DF backs hotel industry’s calls for calorie-labelling to be left off the table
A new study by the Danish Cancer Society has found that Danes eat less food when they know exactly how many calories they are consuming, reports Politiken.
But the idea of making calorie-labelling mandatory is leaving a sour taste in some people’s mouths.
Less is better
“When consumers are presented with the calorie content, they order, on average, a meal with 80 to 100 fewer kilocalories,” Susanne Tøttenborg, a senior consultant with the Danish Cancer Society, told Politiken.
“Half of all Danes are now overweight. Just ten extra calories less a day can mean weight loss of up to half a kilo a year. Small reductions have so much power,” she added.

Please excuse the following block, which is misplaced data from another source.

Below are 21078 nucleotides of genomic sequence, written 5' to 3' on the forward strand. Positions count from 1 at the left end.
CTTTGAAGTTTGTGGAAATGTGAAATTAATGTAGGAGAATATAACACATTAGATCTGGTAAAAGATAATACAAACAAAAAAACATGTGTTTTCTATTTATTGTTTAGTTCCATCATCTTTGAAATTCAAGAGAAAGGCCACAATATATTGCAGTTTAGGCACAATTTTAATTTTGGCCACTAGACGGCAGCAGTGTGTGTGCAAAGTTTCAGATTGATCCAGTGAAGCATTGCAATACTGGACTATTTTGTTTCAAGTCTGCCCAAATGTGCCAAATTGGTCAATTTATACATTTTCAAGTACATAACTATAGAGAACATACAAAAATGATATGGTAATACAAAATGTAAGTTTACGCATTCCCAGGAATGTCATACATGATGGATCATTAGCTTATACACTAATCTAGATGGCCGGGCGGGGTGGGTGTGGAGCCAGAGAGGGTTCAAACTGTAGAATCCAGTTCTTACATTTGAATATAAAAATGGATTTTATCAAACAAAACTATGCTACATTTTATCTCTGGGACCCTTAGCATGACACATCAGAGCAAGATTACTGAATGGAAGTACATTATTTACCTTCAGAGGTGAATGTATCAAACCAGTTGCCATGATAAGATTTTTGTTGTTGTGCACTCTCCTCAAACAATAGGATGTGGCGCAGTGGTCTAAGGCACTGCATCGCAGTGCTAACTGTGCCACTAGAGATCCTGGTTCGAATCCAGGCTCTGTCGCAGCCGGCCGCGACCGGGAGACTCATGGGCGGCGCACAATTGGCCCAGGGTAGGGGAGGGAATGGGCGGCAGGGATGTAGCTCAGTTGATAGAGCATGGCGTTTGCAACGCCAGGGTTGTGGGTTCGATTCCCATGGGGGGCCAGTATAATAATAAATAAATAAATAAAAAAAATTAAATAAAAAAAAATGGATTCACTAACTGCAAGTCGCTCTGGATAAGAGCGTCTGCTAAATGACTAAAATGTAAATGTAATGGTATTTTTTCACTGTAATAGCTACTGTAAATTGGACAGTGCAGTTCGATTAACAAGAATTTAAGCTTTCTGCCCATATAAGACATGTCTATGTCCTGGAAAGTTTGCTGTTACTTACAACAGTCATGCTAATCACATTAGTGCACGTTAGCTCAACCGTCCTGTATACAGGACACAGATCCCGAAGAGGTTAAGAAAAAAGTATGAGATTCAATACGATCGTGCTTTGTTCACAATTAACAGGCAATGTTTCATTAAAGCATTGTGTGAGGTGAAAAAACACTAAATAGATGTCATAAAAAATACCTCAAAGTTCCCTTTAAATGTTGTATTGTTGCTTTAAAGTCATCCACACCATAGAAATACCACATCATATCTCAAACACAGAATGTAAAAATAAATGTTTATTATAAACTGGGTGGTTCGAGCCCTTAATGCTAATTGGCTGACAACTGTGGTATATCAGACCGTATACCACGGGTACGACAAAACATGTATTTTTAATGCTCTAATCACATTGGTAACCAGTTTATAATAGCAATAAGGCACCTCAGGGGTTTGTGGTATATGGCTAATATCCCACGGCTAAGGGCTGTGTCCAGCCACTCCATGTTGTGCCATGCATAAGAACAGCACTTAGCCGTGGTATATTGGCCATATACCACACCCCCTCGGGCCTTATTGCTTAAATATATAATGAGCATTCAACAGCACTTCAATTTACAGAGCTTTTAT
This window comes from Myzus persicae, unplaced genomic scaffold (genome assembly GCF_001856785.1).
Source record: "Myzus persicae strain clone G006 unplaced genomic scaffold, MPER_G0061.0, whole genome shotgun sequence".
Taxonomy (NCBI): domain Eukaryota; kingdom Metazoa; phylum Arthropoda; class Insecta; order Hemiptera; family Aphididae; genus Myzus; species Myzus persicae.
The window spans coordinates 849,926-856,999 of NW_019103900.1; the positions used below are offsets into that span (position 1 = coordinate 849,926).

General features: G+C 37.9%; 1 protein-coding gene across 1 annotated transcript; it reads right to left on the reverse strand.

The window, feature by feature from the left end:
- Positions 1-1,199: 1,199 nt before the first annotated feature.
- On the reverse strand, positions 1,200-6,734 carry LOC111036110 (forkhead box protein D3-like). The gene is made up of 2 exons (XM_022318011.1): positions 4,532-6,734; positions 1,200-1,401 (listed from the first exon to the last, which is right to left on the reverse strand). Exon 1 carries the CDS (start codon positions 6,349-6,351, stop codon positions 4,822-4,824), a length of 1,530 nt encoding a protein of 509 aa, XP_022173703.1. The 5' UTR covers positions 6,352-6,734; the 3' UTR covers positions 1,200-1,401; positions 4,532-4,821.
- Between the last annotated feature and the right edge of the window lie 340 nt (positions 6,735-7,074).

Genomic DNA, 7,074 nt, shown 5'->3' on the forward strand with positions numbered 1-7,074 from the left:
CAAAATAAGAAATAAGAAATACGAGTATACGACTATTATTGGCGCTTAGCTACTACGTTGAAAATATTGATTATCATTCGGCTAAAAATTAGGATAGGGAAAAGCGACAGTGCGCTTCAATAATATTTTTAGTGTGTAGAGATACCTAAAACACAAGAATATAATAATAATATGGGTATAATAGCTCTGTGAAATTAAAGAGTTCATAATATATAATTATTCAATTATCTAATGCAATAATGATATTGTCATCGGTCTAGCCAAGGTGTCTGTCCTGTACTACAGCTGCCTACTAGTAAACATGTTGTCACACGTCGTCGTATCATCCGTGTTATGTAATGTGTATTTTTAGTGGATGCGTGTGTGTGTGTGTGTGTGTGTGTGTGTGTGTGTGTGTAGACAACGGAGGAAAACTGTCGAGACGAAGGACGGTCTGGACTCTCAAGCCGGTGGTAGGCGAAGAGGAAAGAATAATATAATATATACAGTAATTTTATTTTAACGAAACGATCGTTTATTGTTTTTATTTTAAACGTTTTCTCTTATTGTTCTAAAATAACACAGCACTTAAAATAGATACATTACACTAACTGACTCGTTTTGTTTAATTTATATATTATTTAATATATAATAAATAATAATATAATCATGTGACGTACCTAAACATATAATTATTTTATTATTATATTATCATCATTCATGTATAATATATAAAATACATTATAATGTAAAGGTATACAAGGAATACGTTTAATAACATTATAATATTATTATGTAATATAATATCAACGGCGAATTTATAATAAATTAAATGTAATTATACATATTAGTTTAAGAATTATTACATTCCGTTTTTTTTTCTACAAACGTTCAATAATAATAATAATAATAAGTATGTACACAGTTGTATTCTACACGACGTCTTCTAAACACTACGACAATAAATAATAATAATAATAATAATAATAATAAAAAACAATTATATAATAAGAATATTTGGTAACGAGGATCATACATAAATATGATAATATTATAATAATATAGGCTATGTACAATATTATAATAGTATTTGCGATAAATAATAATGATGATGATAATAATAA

Societies like the Cancer Society, the Danish Diabetes Association and the Danish Consumer Council have now called for legislation that would require fast food corporations to label their products and for more guidelines to consumers.
Hard to stomach
Not everyone is on board with the proposals, however.
The association for the hotel, restaurant and tourism industry in Denmark, Horesta, has gone on record as saying it opposes the measures.
“We believe there is a lack of evidence confirming the positive health effects of such measures and therefore reject all talk of mandatory calorie-labelling,” Horesta’s executive director, Katia K Østergaard, told Politiken.
And Dansk Folkeparti’s health spokesperson, Liselott Blixt, agrees. She believes that calorie-labelling should be left up to the companies themselves.
“It’s a good idea to calorie mark what you eat [but] I’m not so sure that this is an area to be legislated on,” Metroxpress quoted her as saying.
“I believe it is something that fast food chains are supposed to do, and there are already many who do it. But perhaps [labelling] should be made more visible and this is something we need to have a dialogue with the food industry about.”